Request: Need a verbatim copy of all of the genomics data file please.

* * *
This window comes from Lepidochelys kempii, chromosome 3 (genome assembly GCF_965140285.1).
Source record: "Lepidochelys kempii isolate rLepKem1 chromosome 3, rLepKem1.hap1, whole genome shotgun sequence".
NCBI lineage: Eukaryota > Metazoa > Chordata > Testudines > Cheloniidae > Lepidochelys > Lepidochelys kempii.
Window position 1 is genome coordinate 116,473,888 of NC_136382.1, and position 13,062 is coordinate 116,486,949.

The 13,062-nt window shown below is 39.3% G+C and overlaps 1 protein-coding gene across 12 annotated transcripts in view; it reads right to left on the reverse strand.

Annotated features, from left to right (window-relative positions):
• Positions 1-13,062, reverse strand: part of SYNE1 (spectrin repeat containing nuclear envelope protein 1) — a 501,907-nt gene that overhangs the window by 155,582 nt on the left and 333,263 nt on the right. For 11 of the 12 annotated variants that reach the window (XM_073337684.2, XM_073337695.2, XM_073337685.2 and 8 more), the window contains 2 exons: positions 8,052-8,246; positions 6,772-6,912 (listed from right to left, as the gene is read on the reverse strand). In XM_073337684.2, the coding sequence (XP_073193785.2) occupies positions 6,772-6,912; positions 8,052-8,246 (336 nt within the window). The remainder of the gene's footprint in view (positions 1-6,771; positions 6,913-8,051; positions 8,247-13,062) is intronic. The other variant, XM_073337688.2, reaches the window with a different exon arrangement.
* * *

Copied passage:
This window comes from Lepidochelys kempii, chromosome 3 (genome assembly GCF_965140285.1).
Source record: "Lepidochelys kempii isolate rLepKem1 chromosome 3, rLepKem1.hap1, whole genome shotgun sequence".
NCBI lineage: Eukaryota > Metazoa > Chordata > Testudines > Cheloniidae > Lepidochelys > Lepidochelys kempii.
Window position 1 is genome coordinate 116,473,888 of NC_136382.1, and position 13,062 is coordinate 116,486,949.

The 13,062-nt window shown below is 39.3% G+C and overlaps 1 protein-coding gene across 12 annotated transcripts in view; it reads right to left on the reverse strand.

Annotated features, from left to right (window-relative positions):
• Positions 1-13,062, reverse strand: part of SYNE1 (spectrin repeat containing nuclear envelope protein 1) — a 501,907-nt gene that overhangs the window by 155,582 nt on the left and 333,263 nt on the right. For 11 of the 12 annotated variants that reach the window (XM_073337684.2, XM_073337695.2, XM_073337685.2 and 8 more), the window contains 2 exons: positions 8,052-8,246; positions 6,772-6,912 (listed from right to left, as the gene is read on the reverse strand). In XM_073337684.2, the coding sequence (XP_073193785.2) occupies positions 6,772-6,912; positions 8,052-8,246 (336 nt within the window). The remainder of the gene's footprint in view (positions 1-6,771; positions 6,913-8,051; positions 8,247-13,062) is intronic. The other variant, XM_073337688.2, reaches the window with a different exon arrangement.